Despite ongoing breakage during processing, Stornoway Diamond has seen a surge in prices for rough diamonds from its Quebec mine.
Canadian diamond miner Stornoway Diamond (TSX:SWY) has seen a surge in rough diamond prices at its flagship Renard mine in Quebec.
Two tenders during the second quarter of the year achieved an average price of $87 per carat compared to $81 in the first quarter, Stornoway said on Monday (August 14).
“We are particularly encouraged by the steady increase in pricing for Renard diamonds as the market familiarises itself with our production,” said company President and CEO Matt Manson.
Prices for Renard’s gems have increased by 19 percent in real terms since the first sale in November 2016. The mine reached commercial production last January.
However, Manson noted that “pricing continues to be impacted by high levels of diamond breakage, and our work to date on this issue has shown that reducing the proportion of hard, country rock waste in the ore feed will have a meaningful impact on our recoveries.”
Independent analyst Paul Zimnisky also believes Stornoway could benefit once the breakage issue at Renard has been addressed, with improvements coming in the first half of 2018.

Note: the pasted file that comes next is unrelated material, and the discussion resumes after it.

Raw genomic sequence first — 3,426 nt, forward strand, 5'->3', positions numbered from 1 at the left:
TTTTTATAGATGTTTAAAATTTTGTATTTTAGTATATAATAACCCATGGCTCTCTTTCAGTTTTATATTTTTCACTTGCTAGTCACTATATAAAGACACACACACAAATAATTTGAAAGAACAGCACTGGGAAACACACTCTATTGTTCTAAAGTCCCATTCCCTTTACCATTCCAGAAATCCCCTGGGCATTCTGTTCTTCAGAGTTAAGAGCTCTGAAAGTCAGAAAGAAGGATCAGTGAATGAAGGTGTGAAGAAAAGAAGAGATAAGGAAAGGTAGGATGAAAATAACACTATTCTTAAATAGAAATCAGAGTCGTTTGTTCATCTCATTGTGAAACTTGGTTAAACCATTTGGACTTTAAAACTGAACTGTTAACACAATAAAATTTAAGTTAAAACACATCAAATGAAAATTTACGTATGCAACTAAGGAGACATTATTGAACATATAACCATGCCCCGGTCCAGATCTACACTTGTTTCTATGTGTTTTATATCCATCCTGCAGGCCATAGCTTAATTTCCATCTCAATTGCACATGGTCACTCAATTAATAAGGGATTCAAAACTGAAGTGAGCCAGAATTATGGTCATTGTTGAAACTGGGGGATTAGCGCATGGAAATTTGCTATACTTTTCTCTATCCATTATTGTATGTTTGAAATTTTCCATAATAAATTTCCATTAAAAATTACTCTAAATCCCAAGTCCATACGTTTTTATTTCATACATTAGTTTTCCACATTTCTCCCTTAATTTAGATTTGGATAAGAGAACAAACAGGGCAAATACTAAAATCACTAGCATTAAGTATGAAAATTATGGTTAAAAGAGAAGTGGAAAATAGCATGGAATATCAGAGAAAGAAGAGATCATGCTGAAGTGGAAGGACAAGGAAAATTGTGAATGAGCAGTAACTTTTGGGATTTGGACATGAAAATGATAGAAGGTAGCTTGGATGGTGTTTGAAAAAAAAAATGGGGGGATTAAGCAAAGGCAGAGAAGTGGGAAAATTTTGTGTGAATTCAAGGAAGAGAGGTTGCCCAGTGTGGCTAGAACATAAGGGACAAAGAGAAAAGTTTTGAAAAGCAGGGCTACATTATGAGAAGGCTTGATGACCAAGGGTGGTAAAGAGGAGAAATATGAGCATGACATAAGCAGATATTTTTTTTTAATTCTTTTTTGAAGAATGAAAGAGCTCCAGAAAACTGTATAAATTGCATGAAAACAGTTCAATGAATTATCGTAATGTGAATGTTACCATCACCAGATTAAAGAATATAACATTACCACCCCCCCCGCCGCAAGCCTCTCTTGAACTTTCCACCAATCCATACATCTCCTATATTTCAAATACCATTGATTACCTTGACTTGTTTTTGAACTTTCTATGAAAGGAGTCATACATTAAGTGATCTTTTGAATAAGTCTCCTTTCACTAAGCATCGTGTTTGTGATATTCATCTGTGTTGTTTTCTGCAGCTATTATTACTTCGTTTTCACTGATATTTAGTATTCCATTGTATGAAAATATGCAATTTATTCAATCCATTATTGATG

“I think there is more upside than downside for Stornoway at this point,” he said via email.
Zimnisky has received positive feedback from diamond manufacturers that like Renard goods, and he sees the company’s customer base continuing to expand. “Both of these factors should help to improve the average price per carat at Renard going forward,” he added.
In total, 350,159 carats from Renard were sold during Q2, with proceeds coming to $32.1 million.
The rough diamond market overall has seen higher prices during the first half of the year, with prices in aggregate rising 4 to 5 percent on a like-for-like basis, Zimnisky also said.
“[But] there are some indications that excess stock is building and rough prices have been slightly weaker in July and August,” he noted.
Stornoway expects Renard, the first diamond-producing mine in Quebec, to generate about 1.6 million carats a year over an initial 14-year mine life, representing some 2 percent of global supply.
The company’s share price has been declining since January, and is down 26 percent year-to-date.
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Securities Disclosure: I, Priscila Barrera, hold no direct investment interest in any company mentioned in this article.